The United Nations has hailed British endurance swimmer Lewis Pugh’s “Speedo diplomacy” after 24 nations signed a landmark agreement to protect a vast area of Antarctica.
Mr Pugh, who is also the UN Environment Programme's Patron of the Oceans, last year completed a series of long-distance swims in the icy waters of the continent to raise awareness of the need to preserve the area. He has also made several visits to Moscow to persuade Russia to sign up to a protection plan.
On Friday the nations that make up the Commission for the Conservation of Antarctic Marine Living Resources (CCAMLR) agreed a “monumental” deal to introduce a Marine Protected Area (MPA) in the region.
The milestone agreement, which was proposed by the USA and New Zealand and will come into force in December 2017, will impose a 35-year ban on commercial fishing in almost 600,000 square miles of the Ross Sea – one of the last wilderness areas on earth and the home to a number of protected marine species.
While the area, which is six times the size of the UK and equivalent to Germany, France and Spain combined, makes up just two per cent of the Southern Ocean, it is home to a number of protected and endangered species, including more than half the planet's South Pacific Weddell seals, a quarter of the world’s emperor penguins and six per cent of minke whales.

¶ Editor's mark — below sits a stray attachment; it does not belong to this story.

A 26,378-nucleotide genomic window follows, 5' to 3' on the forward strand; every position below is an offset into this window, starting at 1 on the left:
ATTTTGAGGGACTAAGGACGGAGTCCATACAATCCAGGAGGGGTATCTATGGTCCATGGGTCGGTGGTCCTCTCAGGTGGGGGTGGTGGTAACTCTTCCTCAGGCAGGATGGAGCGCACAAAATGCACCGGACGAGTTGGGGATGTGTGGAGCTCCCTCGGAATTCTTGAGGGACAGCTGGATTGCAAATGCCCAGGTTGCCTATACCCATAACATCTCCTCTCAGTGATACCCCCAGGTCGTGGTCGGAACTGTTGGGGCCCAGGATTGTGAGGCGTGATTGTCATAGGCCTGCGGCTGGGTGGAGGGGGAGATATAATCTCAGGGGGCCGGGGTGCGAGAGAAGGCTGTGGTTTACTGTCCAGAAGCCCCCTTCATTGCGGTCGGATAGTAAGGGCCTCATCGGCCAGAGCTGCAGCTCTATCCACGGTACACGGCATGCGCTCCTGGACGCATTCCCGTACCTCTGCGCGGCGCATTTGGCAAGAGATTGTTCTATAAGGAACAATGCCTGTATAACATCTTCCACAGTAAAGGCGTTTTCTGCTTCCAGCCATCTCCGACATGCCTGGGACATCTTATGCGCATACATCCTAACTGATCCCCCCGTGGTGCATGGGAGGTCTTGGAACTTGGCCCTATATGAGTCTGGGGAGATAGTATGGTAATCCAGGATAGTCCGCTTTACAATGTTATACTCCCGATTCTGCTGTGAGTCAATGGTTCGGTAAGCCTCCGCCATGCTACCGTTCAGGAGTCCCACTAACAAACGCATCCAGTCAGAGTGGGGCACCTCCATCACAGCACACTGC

Officials and campaigners hailed the role played by Mr Pugh, who first started his campaign for protection of the Ross Sea two years ago.
UN Environment head Erik Solheim said: “We are thrilled that this very special part of our planet's oceans has been safeguarded for future generations.
“We are especially proud of our Patron of the Oceans, Lewis Pugh, who shuttled between the nations to help find consensus. Today’s result is a testament to his determined efforts.”
Mr Pugh said: “I am overjoyed. The Ross Sea is one of the most magnificent places on Earth. It is one of our last great wilderness areas. This is a dream come true.
“This is a crucial first step in what I hope will be a series of marine protected areas around Antarctica, and in other parts of the High Seas around the world.”
Writing on his website, he said he was “thrilled” at the completion of a plan that had “consumed my every waking hour – and most of my dreaming ones – for the past two years”.
It was “a very big moment in the history of conservation”, he added.
Mr Pugh is a maritime lawyer, campaigner and endurance swimmer. In 2005 he became the first person to complete a long-distance swim in every ocean in the world.
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